Self-esteem. Children's self-esteem was assessed with a 17 item scale (See Appendix; a = .89) that included perceptions of global self-esteem (Rosenberg, 1965) and mastery (Pearlin & Schooler, 1978). Children responded to each item using a 5-point scale with response anchors 1 (Strongly agree) and 5 (Strongly disagree). Responses were reverse scored as appropriate and then averaged to yield a measure of self-esteem for which greater values reflect higher self-esteem.

Prosocial alcohol use values. Children’s personal beliefs about the acceptability of young adolescent alcohol use were assessed with two items (a = .69). In response to the question stem, “How wrong do you think it is for someone your age to do the following things?” children provided answers for the items “Drink beer, wine, wine coolers, or liquor” and “Drink enough beer, wine, wine coolers or liquor to get drunk.” Children utilized a 4-point scale with anchors 1 (Not at all wrong) and 4 (Very wrong) to indicate their responses. Responses to these two items were averaged with higher values indicating stronger beliefs about prosocial values related to alcohol use.

Self-assessed likelihood of drinking alcohol in the next year. Children’s belief about their likelihood of drinking alcohol in the near future was assessed with an item that asked: "Do you think that you will use any of these within the next year: Beer, wine, wine coolers, or liquor (excluding use during religious ceremonies)?". Children responded to this item on a 5-point scale with anchors 1 (Definitely not) and 5 (Definitely will). Higher values reflect a greater self-assessed likelihood of drinking alcohol in the coming year. This variable may be viewed as measuring children’s best prediction about their own future drinking behavior because it is based on their personal experience, which may combine all factors that they perceive as influencing their decision to use alcohol in the near future including their own internal motivations.

Mother expectations. Mother expectations for their children's future alcohol use were assessed with the following item: "On a scale of 1 to 10, please rate how likely you think it is that your child in the study will drink alcohol regularly as a teenager?" Scale anchors were 1 (Certain that this will not happen) and 10 (Certain that this will happen).

Past and future alcohol use. Children answered four questions that indexed their alcohol use. Children responded to three of the questions using a no-yes response format: 1) "Have you ever drunk more than just a few sips of beer, wine, wine coolers, whiskey, gin or other liquor?", 2) "Have you ever drunk beer, wine, or liquor without your parents' permission?", and 3) "Have you ever been drunk from drinking beer, wine, wine coolers, or liquor?". Responses to these questions were coded such that higher values indicate greater alcohol use (i.e., No = 0, Yes = 1). The fourth question asked: "During the past month, how many times have you had three or more drinks (beer, wine, or other liquor) in a row?". Responses to this question were dichotomized by means of a median split with values below and above the median assigned values of 0 and 1, respectively.[3] An alcohol use score was created by summing the coded responses to the four items, yielding scores that could range from a minimum of 0 to a maximum of 4. Children responded to the four alcohol use questions on two separate occasions; first at the baseline assessment to obtain a measure of past alcohol use (a = .77), and then again at the 18 month follow-up to obtain a measure of future alcohol use (i.e. the “future” at the time of the baseline assessment, a = .84). Future alcohol use constituted the dependent variable in all of the primary analyses.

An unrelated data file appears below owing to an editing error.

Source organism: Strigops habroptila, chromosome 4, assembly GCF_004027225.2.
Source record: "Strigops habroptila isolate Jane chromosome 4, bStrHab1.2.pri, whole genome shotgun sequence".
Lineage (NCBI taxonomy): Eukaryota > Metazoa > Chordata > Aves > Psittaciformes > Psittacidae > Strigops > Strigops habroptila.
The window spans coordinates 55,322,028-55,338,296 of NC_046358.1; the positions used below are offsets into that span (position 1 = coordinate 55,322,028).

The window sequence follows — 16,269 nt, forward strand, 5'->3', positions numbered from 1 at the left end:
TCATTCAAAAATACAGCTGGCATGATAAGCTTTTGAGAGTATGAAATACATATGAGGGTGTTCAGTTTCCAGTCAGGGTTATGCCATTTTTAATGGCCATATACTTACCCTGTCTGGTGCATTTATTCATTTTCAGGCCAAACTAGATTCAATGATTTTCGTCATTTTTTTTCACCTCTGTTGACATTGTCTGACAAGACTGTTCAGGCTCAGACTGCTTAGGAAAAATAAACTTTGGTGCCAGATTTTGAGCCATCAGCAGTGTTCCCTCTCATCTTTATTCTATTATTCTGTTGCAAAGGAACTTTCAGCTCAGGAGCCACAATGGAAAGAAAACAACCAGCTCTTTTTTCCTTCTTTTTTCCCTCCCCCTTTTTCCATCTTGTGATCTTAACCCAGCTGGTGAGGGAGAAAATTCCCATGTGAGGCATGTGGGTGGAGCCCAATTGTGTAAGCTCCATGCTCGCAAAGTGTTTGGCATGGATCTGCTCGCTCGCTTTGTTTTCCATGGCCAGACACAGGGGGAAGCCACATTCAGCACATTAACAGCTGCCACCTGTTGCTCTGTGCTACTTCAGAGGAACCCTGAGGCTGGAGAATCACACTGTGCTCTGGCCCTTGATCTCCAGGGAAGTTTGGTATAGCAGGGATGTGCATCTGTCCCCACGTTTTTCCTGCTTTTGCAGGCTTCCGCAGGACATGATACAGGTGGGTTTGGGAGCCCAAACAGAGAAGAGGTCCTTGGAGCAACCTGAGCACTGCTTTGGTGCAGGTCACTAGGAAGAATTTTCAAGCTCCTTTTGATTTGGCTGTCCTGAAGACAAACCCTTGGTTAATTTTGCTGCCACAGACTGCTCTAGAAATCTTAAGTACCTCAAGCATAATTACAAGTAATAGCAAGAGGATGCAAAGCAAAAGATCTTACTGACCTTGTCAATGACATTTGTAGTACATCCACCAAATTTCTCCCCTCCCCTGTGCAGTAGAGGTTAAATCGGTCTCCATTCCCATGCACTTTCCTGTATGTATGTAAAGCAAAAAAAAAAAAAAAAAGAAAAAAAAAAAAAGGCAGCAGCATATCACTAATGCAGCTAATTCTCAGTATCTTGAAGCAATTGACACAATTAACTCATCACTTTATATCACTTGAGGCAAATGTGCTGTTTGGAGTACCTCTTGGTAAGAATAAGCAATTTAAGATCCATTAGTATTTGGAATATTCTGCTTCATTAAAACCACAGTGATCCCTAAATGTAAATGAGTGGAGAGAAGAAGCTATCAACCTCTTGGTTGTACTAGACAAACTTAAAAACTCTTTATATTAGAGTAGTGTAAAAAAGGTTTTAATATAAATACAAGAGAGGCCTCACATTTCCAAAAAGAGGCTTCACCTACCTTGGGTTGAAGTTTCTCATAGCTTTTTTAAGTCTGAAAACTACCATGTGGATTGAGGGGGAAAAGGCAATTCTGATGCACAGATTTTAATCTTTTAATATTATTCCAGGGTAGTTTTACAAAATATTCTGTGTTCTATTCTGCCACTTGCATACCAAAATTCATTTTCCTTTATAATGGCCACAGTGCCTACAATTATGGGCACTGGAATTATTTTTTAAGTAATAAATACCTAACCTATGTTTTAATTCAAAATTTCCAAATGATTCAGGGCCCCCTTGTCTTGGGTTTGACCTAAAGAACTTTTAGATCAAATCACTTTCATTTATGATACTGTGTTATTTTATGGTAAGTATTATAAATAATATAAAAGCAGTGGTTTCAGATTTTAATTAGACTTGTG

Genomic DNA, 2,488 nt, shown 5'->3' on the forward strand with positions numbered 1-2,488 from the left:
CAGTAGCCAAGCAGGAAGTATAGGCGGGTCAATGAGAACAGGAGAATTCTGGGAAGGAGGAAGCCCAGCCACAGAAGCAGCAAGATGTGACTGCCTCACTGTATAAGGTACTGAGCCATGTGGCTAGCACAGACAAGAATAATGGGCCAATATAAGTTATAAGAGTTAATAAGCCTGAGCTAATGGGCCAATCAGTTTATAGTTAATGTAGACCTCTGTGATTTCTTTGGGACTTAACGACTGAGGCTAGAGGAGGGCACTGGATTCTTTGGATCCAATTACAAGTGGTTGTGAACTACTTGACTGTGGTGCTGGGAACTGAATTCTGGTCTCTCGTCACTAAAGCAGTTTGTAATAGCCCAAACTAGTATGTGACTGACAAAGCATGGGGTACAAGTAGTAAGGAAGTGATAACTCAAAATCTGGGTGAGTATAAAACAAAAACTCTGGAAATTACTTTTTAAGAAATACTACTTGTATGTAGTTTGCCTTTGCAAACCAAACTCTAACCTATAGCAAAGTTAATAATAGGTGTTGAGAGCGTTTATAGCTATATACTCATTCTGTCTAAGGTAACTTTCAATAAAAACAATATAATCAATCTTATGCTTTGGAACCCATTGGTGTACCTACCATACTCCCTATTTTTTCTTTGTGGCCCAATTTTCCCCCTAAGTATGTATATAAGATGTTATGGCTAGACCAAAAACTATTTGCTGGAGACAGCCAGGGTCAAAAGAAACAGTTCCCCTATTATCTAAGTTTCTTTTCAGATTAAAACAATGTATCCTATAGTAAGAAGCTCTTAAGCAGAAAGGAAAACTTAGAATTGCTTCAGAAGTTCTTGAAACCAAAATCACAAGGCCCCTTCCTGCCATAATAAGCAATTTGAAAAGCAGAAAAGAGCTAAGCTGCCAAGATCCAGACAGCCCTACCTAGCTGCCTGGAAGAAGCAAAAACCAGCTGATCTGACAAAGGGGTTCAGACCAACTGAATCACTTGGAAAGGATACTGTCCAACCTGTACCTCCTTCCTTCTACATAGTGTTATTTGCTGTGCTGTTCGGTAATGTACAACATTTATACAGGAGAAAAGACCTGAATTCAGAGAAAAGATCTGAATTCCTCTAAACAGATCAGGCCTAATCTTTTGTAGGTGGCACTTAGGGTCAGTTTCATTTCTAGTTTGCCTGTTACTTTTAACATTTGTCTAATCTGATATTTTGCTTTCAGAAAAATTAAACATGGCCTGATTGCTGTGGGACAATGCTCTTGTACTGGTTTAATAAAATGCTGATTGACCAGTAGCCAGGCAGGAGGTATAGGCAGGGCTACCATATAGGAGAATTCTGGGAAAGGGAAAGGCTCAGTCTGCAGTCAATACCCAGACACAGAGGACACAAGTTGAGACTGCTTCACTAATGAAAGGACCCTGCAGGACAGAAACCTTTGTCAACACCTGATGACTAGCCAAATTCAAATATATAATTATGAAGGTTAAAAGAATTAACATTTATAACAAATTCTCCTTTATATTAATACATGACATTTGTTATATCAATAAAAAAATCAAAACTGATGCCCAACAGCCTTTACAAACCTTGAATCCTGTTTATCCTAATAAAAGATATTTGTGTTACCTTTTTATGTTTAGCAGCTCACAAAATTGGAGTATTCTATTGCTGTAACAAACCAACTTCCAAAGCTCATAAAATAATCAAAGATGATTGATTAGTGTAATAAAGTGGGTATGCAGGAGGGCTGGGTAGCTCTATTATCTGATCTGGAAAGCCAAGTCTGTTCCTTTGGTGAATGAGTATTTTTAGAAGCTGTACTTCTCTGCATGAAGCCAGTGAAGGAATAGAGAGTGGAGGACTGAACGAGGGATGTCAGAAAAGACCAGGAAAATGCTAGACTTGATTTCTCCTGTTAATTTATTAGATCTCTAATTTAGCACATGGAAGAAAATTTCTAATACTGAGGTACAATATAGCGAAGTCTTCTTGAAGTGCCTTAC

At this point it is appropriate to consider two characteristics of the past and future alcohol use measures that might be of concern. First, as indicated above the phrasing of three of the four items comprising these measures asked children whether or not they had ever engaged in a particular alcohol use behavior. This phrasing does not correspond perfectly to the phrasing of the mother expectation item which asked mothers the degree to which they expected their child to engage in regular alcohol use. This raises the concern that there might be a "disconnect" between the mother expectation variable and the outcome variable. To address this concern, we examined the extent to which the past and future alcohol use measures corresponded to children's regular alcohol use by drawing upon additional data available from the survey. Specifically, for each of the past and future alcohol use items that began with the question stem "Have you ever...", children who answered "Yes" completed additional items that assessed the frequency and amount of their recent and current alcohol use. For these children, we averaged their responses to these additional items to create a regular alcohol use score. To create a regular alcohol use score for those children who did not respond to these additional items (because they had answered "No" to the "Have you ever…" alcohol use items), we first assigned to them the lowest values on the response scales of the unanswered items (which always had response labels corresponding to no alcohol use, such as Not at all and Never), and then averaged these assigned responses. We then correlated children's newly created regular alcohol use scores with their past and future alcohol use scores. The relationship between these variables was strong and positive at both baseline, r = .86, and the 18 month follow-up, r = .84. These high correlations indicate that the past and future alcohol use measures are, in fact, closely connected to children's regular alcohol use and, hence, to the mother expectation variable as well. Although in our opinion either the regular alcohol use scores or the past and future alcohol use scores would have been appropriate for use in the current study, we opted to use the past and future alcohol use scores because they included actual response data from all children.